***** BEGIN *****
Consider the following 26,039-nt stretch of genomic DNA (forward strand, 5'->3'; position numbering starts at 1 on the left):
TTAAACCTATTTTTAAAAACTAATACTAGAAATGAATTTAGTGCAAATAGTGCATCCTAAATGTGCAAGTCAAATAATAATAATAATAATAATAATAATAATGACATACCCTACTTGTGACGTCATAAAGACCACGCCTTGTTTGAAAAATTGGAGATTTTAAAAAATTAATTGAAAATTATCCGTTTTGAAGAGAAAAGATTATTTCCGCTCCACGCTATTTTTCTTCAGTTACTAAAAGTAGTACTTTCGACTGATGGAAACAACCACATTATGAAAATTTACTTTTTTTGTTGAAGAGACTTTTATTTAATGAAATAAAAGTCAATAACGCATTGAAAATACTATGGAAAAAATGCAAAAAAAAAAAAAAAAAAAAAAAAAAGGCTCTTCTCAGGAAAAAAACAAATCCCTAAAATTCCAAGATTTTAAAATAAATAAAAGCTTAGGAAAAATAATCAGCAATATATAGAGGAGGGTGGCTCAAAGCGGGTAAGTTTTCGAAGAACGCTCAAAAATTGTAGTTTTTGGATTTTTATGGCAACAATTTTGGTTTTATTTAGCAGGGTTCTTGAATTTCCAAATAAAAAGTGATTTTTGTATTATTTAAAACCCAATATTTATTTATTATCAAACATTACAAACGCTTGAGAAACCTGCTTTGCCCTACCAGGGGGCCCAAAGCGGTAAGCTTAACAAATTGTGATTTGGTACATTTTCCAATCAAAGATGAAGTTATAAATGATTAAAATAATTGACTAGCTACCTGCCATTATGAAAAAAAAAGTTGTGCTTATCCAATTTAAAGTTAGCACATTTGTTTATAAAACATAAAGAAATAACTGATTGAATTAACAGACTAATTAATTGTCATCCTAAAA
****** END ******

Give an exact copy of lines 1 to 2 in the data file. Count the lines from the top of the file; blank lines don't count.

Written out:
Consider the following 26,039-nt stretch of genomic DNA (forward strand, 5'->3'; position numbering starts at 1 on the left):
TTAAACCTATTTTTAAAAACTAATACTAGAAATGAATTTAGTGCAAATAGTGCATCCTAAATGTGCAAGTCAAATAATAATAATAATAATAATAATAATAATGACATACCCTACTTGTGACGTCATAAAGACCACGCCTTGTTTGAAAAATTGGAGATTTTAAAAAATTAATTGAAAATTATCCGTTTTGAAGAGAAAAGATTATTTCCGCTCCACGCTATTTTTCTTCAGTTACTAAAAGTAGTACTTTCGACTGATGGAAACAACCACATTATGAAAATTTACTTTTTTTGTTGAAGAGACTTTTATTTAATGAAATAAAAGTCAATAACGCATTGAAAATACTATGGAAAAAATGCAAAAAAAAAAAAAAAAAAAAAAAAAAGGCTCTTCTCAGGAAAAAAACAAATCCCTAAAATTCCAAGATTTTAAAATAAATAAAAGCTTAGGAAAAATAATCAGCAATATATAGAGGAGGGTGGCTCAAAGCGGGTAAGTTTTCGAAGAACGCTCAAAAATTGTAGTTTTTGGATTTTTATGGCAACAATTTTGGTTTTATTTAGCAGGGTTCTTGAATTTCCAAATAAAAAGTGATTTTTGTATTATTTAAAACCCAATATTTATTTATTATCAAACATTACAAACGCTTGAGAAACCTGCTTTGCCCTACCAGGGGGCCCAAAGCGGTAAGCTTAACAAATTGTGATTTGGTACATTTTCCAATCAAAGATGAAGTTATAAATGATTAAAATAATTGACTAGCTACCTGCCATTATGAAAAAAAAAGTTGTGCTTATCCAATTTAAAGTTAGCACATTTGTTTATAAAACATAAAGAAATAACTGATTGAATTAACAGACTAATTAATTGTCATCCTAAAA